Graham Heslop
Graham Heslop Graham has an insatiable appetite for books, occasionally dips into theology, and moonlights as a lecturer in New Testament Greek at George Whitefield College, Cape Town. He also serves on the staff team at Union Chapel Presbyterian Church and as the written content editor for TGC Africa. Graham is married to Lynsay-Anne and they have one son, Teddy.

Doodle: What Is Man? Dostoyevsky Answers

Doodle: What Is Man? Dostoyevsky Answers

Chances are, reading the title of this doodle, you could complete the question: “what is man,” as Psalm 8:4 continues, “that you mindful of him, the son of man that you care for him?” But what follows in that psalm isn’t so much an answer as an expression of astonishment. Sure we read that even though man is of a different kind to the “heavenly beings,” and that God “crowned him with glory and honour” (Psalm 8:5). There’s also mention of “dominion” (Psalm 8:6-8), echoing Genesis 1. Only for all that, the question remains: what, exactly, is man; or a person?

Personally, I’m quite partial to the New City Catechism’s answer to this question: “God created us male and female in his own image to know him, love him, live with him, and glorify him. And it is right that we who were created by God should live to his glory” (Q4). Though this again asks “how and why” God created us, not so much what he created, meaning we’re not much closer to answering the question set out by the title of this doodle.

There is, of course, no shortage of answers to that question, both within and without the Bible. If we return to Psalm 8 we learn that it’s taken up by at least one New Testament writer. Thus whatever it means to be human, it’s inseparable from the person and work of Jesus Christ (Hebrews 2:5-18)—and that is a topic much too large for the time-being. We could turn up more passages. I’ve already alluded to the creation accounts. But there’s another, less than favourable, definition of man that I’ve never forgotten since first reading it, from the pen of the great Russian novelist, Fyodor Dostoyevsky.

In his novella, Notes from Underground, the narrator or ‘underground man’ says that man is “a creature that has two legs and no sense of gratitude.” It isn’t pretty or flattering. But in experience it strikes worryingly close to home—to the heart. Tied to it, is the narrator’s observation that many people insist that we descended from apes, yet consider an ounce of our own fat more valuable than hundreds of souls. Only this is a phenomenon for our dogmatic materialists and atheists to explain. I’m more concerned with Dostoyevsky’s observation that one might say ingratitude epitomises mankind.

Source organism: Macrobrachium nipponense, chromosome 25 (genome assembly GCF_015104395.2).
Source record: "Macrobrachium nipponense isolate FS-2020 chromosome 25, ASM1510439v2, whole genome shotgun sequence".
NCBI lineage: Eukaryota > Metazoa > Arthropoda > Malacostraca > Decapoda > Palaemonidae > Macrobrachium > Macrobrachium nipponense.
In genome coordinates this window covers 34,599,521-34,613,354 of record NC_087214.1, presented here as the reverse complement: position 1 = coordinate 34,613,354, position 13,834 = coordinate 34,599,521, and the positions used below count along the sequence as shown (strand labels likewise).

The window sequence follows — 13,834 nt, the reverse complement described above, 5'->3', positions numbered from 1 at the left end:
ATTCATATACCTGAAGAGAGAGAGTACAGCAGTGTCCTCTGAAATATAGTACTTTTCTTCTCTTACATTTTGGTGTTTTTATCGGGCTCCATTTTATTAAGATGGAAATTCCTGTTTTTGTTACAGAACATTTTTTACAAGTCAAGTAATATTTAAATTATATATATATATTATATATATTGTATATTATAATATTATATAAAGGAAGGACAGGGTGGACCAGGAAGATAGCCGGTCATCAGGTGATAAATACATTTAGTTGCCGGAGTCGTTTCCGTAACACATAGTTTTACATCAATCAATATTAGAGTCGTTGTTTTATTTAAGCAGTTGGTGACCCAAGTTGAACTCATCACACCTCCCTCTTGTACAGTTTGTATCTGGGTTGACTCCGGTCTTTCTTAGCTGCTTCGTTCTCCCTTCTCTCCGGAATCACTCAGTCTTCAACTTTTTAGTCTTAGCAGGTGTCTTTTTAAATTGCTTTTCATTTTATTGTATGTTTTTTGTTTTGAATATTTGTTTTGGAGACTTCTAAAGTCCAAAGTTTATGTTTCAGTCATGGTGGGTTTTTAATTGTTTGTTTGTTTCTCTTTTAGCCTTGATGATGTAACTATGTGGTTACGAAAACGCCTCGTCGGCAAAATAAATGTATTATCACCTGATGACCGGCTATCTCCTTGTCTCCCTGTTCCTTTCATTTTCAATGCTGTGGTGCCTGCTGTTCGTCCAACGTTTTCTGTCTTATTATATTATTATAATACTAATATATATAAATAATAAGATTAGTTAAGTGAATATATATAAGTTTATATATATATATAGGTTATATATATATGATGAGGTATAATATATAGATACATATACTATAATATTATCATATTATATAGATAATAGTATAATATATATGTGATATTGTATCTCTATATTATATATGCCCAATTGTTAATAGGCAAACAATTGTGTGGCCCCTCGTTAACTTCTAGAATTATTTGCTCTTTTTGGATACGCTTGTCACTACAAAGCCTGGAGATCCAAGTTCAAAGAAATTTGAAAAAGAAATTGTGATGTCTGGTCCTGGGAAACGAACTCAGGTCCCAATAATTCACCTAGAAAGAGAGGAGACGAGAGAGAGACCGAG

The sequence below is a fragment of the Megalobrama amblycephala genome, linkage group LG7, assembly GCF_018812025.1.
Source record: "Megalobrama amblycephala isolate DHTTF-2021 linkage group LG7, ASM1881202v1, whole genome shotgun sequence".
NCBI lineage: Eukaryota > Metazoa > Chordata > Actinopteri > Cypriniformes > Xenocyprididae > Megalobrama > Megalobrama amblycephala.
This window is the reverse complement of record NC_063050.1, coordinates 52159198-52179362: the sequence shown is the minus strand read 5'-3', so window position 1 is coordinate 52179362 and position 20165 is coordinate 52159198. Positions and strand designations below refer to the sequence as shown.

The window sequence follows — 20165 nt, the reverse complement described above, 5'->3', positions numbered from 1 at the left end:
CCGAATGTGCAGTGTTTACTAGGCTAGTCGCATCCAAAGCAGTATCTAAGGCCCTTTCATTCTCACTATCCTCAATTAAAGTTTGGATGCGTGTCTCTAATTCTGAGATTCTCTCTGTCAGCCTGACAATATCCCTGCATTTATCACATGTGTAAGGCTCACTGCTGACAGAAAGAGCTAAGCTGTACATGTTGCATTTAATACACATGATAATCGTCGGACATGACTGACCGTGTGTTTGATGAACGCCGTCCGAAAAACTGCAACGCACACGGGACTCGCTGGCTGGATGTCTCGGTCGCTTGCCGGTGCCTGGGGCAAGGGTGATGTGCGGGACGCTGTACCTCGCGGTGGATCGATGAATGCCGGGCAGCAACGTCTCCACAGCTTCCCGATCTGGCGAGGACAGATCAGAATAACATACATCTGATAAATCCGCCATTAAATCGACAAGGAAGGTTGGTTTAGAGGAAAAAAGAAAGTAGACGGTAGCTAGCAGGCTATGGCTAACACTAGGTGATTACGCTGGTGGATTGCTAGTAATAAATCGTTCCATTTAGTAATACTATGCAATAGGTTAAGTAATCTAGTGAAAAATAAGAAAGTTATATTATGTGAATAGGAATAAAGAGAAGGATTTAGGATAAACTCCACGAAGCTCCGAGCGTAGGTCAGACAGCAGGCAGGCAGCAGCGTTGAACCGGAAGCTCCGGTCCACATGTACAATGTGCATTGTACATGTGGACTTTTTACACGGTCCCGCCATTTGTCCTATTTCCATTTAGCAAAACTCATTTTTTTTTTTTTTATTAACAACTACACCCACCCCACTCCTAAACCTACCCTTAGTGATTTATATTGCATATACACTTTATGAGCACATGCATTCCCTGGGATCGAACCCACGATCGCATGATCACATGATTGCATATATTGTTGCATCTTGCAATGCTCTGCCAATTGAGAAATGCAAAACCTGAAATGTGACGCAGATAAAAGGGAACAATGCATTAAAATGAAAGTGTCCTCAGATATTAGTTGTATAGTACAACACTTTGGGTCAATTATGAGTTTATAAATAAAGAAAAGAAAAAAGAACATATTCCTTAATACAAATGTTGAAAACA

It’s been observed that what we don’t have is often more on our minds than what we do have—not unlike Marilynne Robinson’s observation in Gilead that “the phrase ‘nursing a grudge,’” isn’t coincidental, “because many people are tender of their resentments as of the thing nearest their hearts.” That’s to say, discontentment goes largely unchecked, reinforced by our often prolific sense of entitlement. So the narrator of Notes from Underground touches on more truth than man being a creature with two legs. Regrettably, any real “sense of gratitude” is brief or fleeting, sometimes feigned and even forced.

Reflecting on Dostoyevsky’s definition this week shed a new light on the repeated exhortations in the Bible to be grateful. Only, the sheer amount of those commands isn’t even the most remarkable thing to see here. Because when you search for exhortations to be thankful, words like “always” and “everything” are often nearby. Most famously, perhaps, is Philippians 4:6. “Do not be anxious about anything, but in everything by prayer and supplication with thanksgiving let your requests be made known to God.” Describing being “filled with the Spirit” (Ephesians 5:18), Paul says we should “always” give thanks to God for everything (Ephesians 5:20; similarly Colossians 3:16-17). We could go on (1 Thessalonians 5:16-18).

Now, I’m not going to pretend this is easy. But perhaps the reason we deem this kind of perpetual thankfulness and gratitude impossible is because we don’t cultivate it in the rest of life. We don’t train our gratitude by praising God for his many good gifts (James 1:17). We take far too much for granted, eventually embodying Dostoyevsky’s definition of man. It’s worth noting that the psalm we started with is topped and tailed with the refrain, “O Lord, our Lord, how majestic is your name in all the earth” (Psalm 8:1, 9). Therefore I don’t think it’s wrong to say that—whatever we are—our lives should abound in gratitude to our God.

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